“In this very assured debut, performance poet and mental-health nurse Filer shows that he knows what he's writing about. It should prove catnip to book group participants (especially those who loved Mark Haddon's The Curious Incident of the Dog in the Night-Time) and will appeal to anyone looking for a serious (but not ponderous) story that's impossible to put down. Readers might even end up seeing some similarities between their lives and the 'cut and paste kind of life' Matthew lives as a 'service user' in a National Health Service facility.” Library Journal, starred review
“A meditation on mental illness, a family drama and mystery, a coming-of-age story - all wrapped up in a caring, imaginative story about a boy and his brother.” Shelf Awareness, starred review
“This is a tale told beautifully in the innocent voice of a perennial child and misfit . . . Filer deftly paints a series of vignettes of Matthew's chaotic search for solace that successively unveils the mysteries surrounding his brother.” Washington Independent Review of Books
A fatal accident forever marks the life of a young British man struggling with his own demons. Originally published in the U.K. as The Shock of the Fall, this debut novel by mental health nurse Filer is a startlingly authentic portrayal of the rigors and tribulations of navigating the modern health care landscape while struggling with mental illness. The novel's protagonist is Matthew Holmes, a fairly typical 19-year-old lad living in Bristol under the shadow of terrible grief. When Matt was very young, he and his brother Simon, who had Down syndrome, sneaked out one night, like boys do, and Simon died. Slowly, we learn that Matt now suffers from a potent form of schizophrenia, accompanied by command hallucinations that come in the voice of Matt's dead brother. Filer ably captures what's going on in Matt's head, and it's not the gibbering, 12 Monkeys caricature that so often emerges from these kinds of tales. As Matt himself says, he may be mad, but he's not an idiot. Even more interesting is that Matt's story comes in the form of a diary, both hand-scribbled and hurriedly typed on a computer in the health care center where he seeks treatment and is given the plan. "It tells me exactly what I have to do with my days, like coming in for therapy groups here at Hope Road Day Centre, and what tablets I should take, and the injections, and who is responsible for what," Matt says. "This is all written down for me. Then there is another plan that comes into play if I don't stick to the first one. It follows me around, like a shadow. This is my life." This is a terribly unsettling novel, but it works on many levels--as family drama, as a searing indictment of Western health care and as a confession. A haunting story about how to mourn when the source of your grief will never go away.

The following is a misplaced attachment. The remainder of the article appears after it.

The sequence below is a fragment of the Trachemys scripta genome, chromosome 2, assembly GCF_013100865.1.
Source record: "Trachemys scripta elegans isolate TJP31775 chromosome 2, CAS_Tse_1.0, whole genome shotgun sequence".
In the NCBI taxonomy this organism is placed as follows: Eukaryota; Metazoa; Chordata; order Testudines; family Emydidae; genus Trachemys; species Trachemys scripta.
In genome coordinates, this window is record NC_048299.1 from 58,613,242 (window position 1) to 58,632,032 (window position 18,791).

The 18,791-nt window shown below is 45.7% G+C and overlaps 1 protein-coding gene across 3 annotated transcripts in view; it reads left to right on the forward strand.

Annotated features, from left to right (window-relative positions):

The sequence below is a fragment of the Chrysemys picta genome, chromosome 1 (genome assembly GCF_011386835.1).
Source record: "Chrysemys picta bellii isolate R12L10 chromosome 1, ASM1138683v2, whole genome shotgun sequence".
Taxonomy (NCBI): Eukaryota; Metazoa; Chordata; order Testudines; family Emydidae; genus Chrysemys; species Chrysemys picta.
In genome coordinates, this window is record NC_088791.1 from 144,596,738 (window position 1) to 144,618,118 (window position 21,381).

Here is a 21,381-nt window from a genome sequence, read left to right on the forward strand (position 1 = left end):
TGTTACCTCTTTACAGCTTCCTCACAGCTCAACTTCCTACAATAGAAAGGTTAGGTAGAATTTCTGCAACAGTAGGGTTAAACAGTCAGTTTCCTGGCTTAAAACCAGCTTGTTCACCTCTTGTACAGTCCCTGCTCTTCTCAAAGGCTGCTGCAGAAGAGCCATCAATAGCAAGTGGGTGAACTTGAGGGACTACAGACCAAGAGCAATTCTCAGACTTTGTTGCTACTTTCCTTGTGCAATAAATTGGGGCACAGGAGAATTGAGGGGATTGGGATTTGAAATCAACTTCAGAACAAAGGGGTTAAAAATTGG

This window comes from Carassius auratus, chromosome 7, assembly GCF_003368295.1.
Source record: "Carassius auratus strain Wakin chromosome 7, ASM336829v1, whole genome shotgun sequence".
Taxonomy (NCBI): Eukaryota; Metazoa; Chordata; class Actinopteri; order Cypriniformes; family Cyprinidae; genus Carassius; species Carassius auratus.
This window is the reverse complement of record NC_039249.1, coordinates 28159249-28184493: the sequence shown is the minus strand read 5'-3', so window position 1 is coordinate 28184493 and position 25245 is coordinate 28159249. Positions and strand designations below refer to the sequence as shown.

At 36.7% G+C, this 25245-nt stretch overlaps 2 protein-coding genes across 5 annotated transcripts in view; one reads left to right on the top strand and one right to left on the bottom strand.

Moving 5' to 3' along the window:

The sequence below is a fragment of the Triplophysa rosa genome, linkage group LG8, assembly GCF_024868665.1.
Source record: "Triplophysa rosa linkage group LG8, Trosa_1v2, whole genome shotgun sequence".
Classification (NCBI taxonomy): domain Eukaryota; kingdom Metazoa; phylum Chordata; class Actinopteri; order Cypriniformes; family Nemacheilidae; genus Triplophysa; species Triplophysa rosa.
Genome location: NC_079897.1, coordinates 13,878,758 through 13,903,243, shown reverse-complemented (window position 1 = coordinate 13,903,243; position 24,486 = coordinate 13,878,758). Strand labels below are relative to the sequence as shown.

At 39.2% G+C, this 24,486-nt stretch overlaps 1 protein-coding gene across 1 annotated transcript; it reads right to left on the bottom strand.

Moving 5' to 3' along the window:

Meet Matthew Homes. He's 19, quirky, lives in Bristol, England, and comes with a lot of baggage that he's happy to share in his own way and at his own pace. Matthew is also bipolar. He's the heart of this fractured tale about serious subjects ranging from mental illness and guilt to isolation (but it will make you laugh, too). Matthew is haunted by the fate of his older brother who years ago went missing on a family seaside holiday. Matthew's parents cope as best they can, and in Nanny Noo he has the gift of a grandmother. Much like someone you might meet on a park bench, our hero has lots of documents at his disposal, ranging from typed letters and handwritten notes and printouts to line drawings to make his complicated case. But hear Matthew out, and you'll be rewarded. VERDICT In this very assured debut, performance poet and mental-health nurse Filer shows that he knows what he's writing about. It should prove catnip to book group participants (especially those who loved Mark Haddon's The Curious Incident of the Dog in the Night-Time) and will appeal to anyone looking for a serious (but not ponderous) story that's impossible to put down. Readers might even end up seeing some similarities between their lives and the "cut and paste kind of life" Matthew lives as a "service user" in a National Health Service facility.—Bob Lunn, Kansas City, MO